What happens when you dream up some characters, give them what seem to be perfect lives, and then throw them all in a bag called dysfunction? Toss in ambiguous POV storytelling and an ambiguous ending, and you get The Younger Wife.

The books opens with an unnamed POV crashing the wedding of established, respected – revered, even -Dr Stephen Ashford to his much younger second wife. After the vows, there’s a thunk and a scream, and suddenly we are moving back in time to What Happened Before.

Heather, the younger wife of the tile is about the age of Stephen’s grown daughters. Stephen’s wife Pam suffers from dementia and is in a nursing home where she can be tended.

Rachel, the older of the Ashford sisters, is a baker, and hasn’t dated anyone since she was 16. We’re not told why until late in the book (and the end of that intentional dry spell turns out to be Mr Perfect: handsome, witty, understanding. Of course he does.)

Tully, the younger sister, is an obsessive kleptomaniac who engages her compulsion when she is stressed, and she tries to hide the things she takes from her husband by dumping them into charity boxes. Her husband, for his part, has made a disastrous investment and lost a couple of million dollars, so they’ll have to sell their house, sell a bunch of their stuff, and downsize.

Heather grew up in poverty, eventually breaking out of that and eventually becomes a well-regarded an expensive interior designer, which is how she met Stephen.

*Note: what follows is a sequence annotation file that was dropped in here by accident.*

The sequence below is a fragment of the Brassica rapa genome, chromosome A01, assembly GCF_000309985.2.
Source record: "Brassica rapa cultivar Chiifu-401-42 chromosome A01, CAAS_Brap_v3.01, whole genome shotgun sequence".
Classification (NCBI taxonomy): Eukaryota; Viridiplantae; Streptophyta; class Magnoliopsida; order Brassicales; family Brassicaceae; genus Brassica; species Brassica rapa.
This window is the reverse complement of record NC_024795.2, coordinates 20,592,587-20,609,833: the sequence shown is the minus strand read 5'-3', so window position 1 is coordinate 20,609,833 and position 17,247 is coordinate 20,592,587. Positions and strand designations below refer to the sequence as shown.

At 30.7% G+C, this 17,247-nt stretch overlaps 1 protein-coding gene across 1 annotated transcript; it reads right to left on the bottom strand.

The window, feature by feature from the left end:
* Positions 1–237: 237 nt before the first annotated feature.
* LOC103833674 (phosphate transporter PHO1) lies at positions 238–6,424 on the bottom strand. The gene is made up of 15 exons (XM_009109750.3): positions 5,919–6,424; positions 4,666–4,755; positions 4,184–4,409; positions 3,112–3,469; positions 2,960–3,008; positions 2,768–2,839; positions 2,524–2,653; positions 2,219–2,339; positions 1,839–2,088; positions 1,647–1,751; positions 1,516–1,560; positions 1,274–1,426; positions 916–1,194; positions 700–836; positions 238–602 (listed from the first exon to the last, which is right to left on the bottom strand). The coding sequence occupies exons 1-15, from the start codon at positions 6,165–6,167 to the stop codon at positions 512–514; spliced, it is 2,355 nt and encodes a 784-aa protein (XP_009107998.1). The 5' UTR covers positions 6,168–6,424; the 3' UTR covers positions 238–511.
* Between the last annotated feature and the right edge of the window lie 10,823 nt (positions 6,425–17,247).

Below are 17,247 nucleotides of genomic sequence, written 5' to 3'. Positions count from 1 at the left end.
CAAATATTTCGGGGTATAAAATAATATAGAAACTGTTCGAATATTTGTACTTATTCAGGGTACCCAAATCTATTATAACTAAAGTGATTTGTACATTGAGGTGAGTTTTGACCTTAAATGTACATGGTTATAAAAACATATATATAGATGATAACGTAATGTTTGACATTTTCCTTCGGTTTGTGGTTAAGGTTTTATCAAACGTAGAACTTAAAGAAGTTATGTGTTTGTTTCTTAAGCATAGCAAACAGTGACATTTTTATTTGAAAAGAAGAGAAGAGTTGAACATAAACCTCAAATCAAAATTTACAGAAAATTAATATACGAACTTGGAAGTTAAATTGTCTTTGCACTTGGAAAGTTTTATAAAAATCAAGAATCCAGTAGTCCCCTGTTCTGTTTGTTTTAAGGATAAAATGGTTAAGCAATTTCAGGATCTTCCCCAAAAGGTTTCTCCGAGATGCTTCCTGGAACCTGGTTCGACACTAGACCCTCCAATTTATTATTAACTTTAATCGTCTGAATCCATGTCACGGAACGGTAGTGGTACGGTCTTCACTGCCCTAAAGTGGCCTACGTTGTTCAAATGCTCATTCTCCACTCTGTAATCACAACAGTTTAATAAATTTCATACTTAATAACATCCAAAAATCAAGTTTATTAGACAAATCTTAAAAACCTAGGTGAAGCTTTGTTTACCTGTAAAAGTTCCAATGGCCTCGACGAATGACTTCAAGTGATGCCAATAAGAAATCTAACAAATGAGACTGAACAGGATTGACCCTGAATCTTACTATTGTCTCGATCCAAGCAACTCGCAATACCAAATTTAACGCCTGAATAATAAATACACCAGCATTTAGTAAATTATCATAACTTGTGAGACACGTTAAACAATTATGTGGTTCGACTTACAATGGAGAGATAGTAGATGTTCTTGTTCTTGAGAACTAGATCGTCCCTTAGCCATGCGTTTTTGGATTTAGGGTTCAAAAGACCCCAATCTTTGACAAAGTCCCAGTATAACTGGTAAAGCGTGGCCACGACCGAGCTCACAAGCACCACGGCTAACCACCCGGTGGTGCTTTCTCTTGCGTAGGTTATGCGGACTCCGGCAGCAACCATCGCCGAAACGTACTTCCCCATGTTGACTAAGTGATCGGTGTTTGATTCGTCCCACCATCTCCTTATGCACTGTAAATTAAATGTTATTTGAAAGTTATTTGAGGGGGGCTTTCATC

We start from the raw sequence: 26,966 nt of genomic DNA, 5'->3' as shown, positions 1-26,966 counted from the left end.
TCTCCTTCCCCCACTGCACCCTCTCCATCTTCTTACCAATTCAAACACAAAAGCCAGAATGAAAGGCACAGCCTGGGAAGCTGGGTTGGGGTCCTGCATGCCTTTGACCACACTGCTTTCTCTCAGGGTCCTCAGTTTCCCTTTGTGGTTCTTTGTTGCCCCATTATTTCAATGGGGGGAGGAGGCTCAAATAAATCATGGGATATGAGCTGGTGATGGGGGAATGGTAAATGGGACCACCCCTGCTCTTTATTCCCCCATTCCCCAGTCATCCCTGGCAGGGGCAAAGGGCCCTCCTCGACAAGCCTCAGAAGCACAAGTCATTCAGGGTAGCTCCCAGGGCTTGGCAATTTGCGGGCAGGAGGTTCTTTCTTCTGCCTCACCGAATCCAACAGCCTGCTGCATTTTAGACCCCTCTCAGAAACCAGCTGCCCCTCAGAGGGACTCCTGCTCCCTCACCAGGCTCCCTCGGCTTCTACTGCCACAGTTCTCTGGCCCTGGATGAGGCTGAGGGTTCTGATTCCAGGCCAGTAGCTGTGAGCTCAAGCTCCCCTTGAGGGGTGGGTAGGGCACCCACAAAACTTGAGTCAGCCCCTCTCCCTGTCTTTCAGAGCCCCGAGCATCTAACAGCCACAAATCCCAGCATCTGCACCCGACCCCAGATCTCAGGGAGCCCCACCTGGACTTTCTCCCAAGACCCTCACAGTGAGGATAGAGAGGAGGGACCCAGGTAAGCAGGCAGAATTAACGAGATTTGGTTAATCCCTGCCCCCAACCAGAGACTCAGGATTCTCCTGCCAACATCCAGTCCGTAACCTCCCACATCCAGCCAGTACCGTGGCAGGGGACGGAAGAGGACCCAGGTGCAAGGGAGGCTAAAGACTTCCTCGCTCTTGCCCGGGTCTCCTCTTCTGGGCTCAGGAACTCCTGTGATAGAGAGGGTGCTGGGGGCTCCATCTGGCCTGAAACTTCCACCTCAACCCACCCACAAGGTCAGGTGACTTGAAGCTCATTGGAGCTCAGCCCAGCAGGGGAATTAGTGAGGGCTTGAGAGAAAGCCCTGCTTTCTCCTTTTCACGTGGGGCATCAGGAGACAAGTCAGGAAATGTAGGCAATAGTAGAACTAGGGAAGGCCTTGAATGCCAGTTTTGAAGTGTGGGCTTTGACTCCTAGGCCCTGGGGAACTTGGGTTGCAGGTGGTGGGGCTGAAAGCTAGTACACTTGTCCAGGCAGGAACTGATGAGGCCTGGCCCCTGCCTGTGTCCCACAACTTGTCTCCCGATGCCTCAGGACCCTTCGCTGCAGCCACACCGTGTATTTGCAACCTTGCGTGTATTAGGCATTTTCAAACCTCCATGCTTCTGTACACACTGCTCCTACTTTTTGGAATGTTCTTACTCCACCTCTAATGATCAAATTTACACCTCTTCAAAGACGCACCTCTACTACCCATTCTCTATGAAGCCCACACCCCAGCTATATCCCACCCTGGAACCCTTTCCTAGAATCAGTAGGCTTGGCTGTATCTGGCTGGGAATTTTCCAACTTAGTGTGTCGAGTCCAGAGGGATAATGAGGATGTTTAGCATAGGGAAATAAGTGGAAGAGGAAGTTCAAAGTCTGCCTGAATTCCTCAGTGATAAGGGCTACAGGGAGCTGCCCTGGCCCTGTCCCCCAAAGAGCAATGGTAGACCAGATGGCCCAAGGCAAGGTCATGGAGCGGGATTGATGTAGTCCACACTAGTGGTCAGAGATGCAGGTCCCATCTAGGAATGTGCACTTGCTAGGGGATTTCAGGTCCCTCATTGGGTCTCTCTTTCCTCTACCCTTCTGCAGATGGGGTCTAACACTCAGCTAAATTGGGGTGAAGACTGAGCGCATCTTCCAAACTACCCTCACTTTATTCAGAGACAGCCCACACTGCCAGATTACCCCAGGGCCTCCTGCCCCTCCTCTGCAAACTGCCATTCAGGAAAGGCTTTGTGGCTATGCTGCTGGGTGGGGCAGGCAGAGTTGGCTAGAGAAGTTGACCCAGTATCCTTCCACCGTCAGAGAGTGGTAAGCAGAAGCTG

Stephen and Heather (well, primarily Stephen) spring the wedding news on Rachel and Tully at lunch one day. Not a nice thing to do, and of course they are shocked. The remainder of the book is told from POVs that cycle through the female characters. Secrets and backgrounds are slowly exposed, until we get to the heart of the matter: is Stephen a domestic abuser? The girls seem to think so, sifting through memories, looking at injuries their mother sustained, Heather being involved in a couple of falls, an so on.

Or, is it all in their heads? Are their memories being tainted by their conclusion that he is? This is where the ambiguity comes in.

It’s not possible for the reader to accurately make that determination. The girls do – of course, as otherwise, there would be no ending or explanation as to what happened at the beginning – but for the reader, it’s akin to the Choose Your Own Adventure books: do you take the dirt path and change being eaten by a bear? Or do you take the path through the woods, chancing death by tiger?

What you cannot do, in life or in this book, is not choose.

If you’re a reader who likes a definitive ending, this is not the book for you.

The only thing I noted was a little sag in the middle, and Mr Perfect showing up in Rachel’s life.

Four out of five stars.

Thanks to St Martin’s Press and NetGalley for the reading copy.

Review: Protecting the Lady (Amanda Radley)

Spoilers, ho!

Katherine Lovegrove, a distant heir to the English throne – think higher than two dozen steps – and daughter of judge Michael Lovegrove receives threats from an organized crime family because the latter is about to sentence the daughter of the head of the family to a lot of time in prison.